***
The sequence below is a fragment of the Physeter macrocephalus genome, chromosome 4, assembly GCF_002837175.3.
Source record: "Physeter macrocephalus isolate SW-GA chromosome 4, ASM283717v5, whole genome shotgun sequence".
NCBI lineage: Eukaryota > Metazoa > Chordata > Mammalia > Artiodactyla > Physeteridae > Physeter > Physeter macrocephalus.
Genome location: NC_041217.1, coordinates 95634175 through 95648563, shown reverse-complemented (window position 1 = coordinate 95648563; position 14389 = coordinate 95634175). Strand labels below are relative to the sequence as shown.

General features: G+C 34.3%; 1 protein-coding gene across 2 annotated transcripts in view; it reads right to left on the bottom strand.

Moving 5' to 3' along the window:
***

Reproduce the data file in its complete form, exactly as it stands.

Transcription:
The sequence below is a fragment of the Physeter macrocephalus genome, chromosome 4, assembly GCF_002837175.3.
Source record: "Physeter macrocephalus isolate SW-GA chromosome 4, ASM283717v5, whole genome shotgun sequence".
NCBI lineage: Eukaryota > Metazoa > Chordata > Mammalia > Artiodactyla > Physeteridae > Physeter > Physeter macrocephalus.
Genome location: NC_041217.1, coordinates 95634175 through 95648563, shown reverse-complemented (window position 1 = coordinate 95648563; position 14389 = coordinate 95634175). Strand labels below are relative to the sequence as shown.

General features: G+C 34.3%; 1 protein-coding gene across 2 annotated transcripts in view; it reads right to left on the bottom strand.

Moving 5' to 3' along the window: